USA TODAY — Don't tell Henry Ford, but getting a car in black may soon get harder.
That's because self-driving cars are safer and more efficient when they're light-colored, industry suppliers say.
The reason isn't to simplify assembly lines, as was the case more than a century ago when Ford reportedly told customers "you can have any color as long as it's black."
Rather, it's because of how self-driving cars, which are poised to become every bit as revolutionary as Ford's Model T was then, are going to operate. One of their key sensors, the laser light-mapping systems called LiDAR, can more easily detect light-colored vehicles. A self-driving car needs to "see" other cars in order to avoid them.
"When we test colors ... we know that highly reflective colors are more easily detectable by LiDAR systems," said Nancy Lockhart, global color marketing manager for Axalta Coating Systems, an automotive paint supplier.
Although auto suppliers are actively pursuing new technologies to preserve dark colors, they're also seeking an edge in the global race to deliver self-driving cars.
That doesn't mean dark-colored vehicles will disappear from the scene altogether. There are systems to detect them, too. But a car requires more sensors to do it.
So in these early days of self-driving cars, automakers may favor light colors, such as white and silver, to make vehicles safer and more affordable.
It's all going to come into play soon. Multiple automakers are about to start tests of driverless cars in which there is no one behind the steering wheel waiting to take over in case the car fouls up. The cars, and their passengers, will be largely on their own. General Motors announced it wants to test Chevrolet Bolts in which there's no wheel at all.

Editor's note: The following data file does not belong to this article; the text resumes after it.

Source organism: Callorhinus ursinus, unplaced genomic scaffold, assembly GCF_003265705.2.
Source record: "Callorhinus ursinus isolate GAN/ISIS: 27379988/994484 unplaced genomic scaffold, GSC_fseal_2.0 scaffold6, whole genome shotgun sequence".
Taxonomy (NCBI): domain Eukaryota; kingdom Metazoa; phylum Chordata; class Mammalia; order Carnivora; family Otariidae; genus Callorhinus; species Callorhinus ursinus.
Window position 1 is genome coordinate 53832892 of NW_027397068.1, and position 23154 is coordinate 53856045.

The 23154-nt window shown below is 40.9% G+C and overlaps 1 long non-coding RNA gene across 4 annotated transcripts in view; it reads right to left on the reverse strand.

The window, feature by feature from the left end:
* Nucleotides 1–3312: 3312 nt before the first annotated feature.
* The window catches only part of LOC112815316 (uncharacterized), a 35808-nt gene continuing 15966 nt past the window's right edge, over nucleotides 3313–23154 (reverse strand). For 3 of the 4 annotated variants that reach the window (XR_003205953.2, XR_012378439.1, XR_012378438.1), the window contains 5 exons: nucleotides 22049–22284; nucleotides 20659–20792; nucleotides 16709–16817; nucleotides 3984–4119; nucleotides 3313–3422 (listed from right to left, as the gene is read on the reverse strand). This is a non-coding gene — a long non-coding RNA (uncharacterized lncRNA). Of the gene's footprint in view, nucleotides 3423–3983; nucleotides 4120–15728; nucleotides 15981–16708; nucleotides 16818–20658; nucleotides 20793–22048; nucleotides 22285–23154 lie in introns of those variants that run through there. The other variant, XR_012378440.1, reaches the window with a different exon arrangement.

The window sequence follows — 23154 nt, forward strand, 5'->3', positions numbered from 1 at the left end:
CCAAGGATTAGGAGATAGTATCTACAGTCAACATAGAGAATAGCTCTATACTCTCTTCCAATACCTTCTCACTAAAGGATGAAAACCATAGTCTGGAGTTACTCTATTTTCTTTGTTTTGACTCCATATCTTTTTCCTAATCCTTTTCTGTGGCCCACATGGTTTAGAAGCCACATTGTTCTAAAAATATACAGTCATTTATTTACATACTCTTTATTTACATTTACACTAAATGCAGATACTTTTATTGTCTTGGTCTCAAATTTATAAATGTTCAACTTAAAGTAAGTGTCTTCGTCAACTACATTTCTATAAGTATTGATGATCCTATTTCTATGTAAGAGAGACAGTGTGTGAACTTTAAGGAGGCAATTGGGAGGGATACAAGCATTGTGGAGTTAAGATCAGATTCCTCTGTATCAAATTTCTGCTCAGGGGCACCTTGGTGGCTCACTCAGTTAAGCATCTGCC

In addition to color considerations, paint companies must also adapt their products to help vehicles avoid dirt buildup, which can clutter sensors and give false signals to self-driving cars.
The issue involving something as simple as choice of paint color underscores the sweeping effects of self-driving cars for automotive engineering, said Samit Ghosh, CEO of automotive consulting and engineering firm P3 North America.
"The whole design of the vehicle needs to be fundamentally different," Ghosh said.
Paint companies are working to adapt.
Axalta, spun off of DuPont in 2013, is experimenting with the insertion of flakes into dark-colored paints to make them more reflective while maintaining their fundamental aesthetic character.
"Color sells," Lockhart said. "I don’t think we’re going to come into this world blanketed by plain-Jane colors."
At Axalta competitor PPG Industries, engineers are applying experience gleaned from the development of high-tech coatings for airplane fuselages to the advanced new paint technologies.
David Bem, PPG's chief technology officer, said the company has technology in the pipeline that can make black 20% to 30% more reflective by venturing beyond the visible color spectrum.
Since "people buy cars based on how they look," it's critical to preserve dark-colored vehicles, he said.
Bem said that if self-driving cars end up being largely light-colored in the early days, it will largely be a function of a desire for safety.
But he also noted that light-colored vehicles could reduce self-driving car technology costs because they may require fewer sensors.
Henry Ford will just have to adapt.